Note on the Concept of “Stimulus”
J. J. Gibson, Cornell University
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The distinction between the proximal and the distal stimulus (Heider, Koffka, Brunswik) was useful, but did not go into the problem deeply enough. Psychology (vs. physiology) needs to consider stimuli which excite the organism (vs. the receptor cell). For vision such “perceptual” stimulation can be analyzed at different stages and by different mathematical methods. The various levels at which “the” optical stimulus can be analyzed seem to be as follows:
1. The orthodox retinal image, which is defined with reference to the sensitive portion of the eye’s interior surface. Actually there is a pair of them. Neither has a definite boundary as does the projection-screen image with which it is so often falsely compared.
2. The pattern of the cone of light entering an eye, that is of focusable light, which may be analyzed in terms of rays or of transitions. Actually there are two such cones. (Each cone is a sector of the total optic array projected to that point.)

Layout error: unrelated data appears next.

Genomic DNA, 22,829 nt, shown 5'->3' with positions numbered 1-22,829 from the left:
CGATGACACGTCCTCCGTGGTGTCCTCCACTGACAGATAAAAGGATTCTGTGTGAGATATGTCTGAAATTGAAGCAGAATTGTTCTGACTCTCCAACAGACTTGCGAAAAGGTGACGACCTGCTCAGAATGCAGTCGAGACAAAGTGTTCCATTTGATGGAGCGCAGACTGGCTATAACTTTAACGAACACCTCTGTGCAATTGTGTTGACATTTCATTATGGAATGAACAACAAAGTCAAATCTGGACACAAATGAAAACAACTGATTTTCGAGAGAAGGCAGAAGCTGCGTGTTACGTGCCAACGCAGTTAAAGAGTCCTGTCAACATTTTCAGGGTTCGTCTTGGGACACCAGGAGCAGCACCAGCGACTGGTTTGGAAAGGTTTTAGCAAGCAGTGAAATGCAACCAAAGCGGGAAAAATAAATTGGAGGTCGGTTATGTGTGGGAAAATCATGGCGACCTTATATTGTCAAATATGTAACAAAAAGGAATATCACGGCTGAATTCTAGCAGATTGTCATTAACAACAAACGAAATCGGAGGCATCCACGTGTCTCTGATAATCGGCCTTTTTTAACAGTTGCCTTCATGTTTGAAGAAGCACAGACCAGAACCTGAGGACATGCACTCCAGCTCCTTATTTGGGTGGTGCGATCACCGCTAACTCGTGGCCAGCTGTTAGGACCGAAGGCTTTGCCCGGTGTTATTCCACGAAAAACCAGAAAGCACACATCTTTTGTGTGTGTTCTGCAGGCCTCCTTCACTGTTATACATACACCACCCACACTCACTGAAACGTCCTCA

3. The pattern of the optic array projected to a station point in an environment, including the changes of pattern corresponding to moving objects.
4. (a) The transformations of pattern of an optic array to a moving station-point. (b) The disparity of pattern between two stationary optic arrays projected to slightly different station points (for animals with coordinated forward-pointing eyes).
5. The families of transformations of pattern from various points in an illuminated environment to other station points. (Is it true that the analysis of all stages above can be made in terms of two variables?)
6. The pattern or structure of the substances of an environment which radiate or reflect light. This is the “object”, or the “distal” stimulus. Its structure is analyzed in terms of three variables. (Now we can entertain the hypothesis that this tridimensional “ecological” structure is specified by combinations of variables in the bidimensional optical structure.)
7. Still higher properties of the substance of an environment, biophysical ones such as reflectivity, absorption spectra, shape, motility, viscosity, spontaneity of movement, etc. Which in turn specify such properties as being edible, mate-with-able, walk-on-able, etc.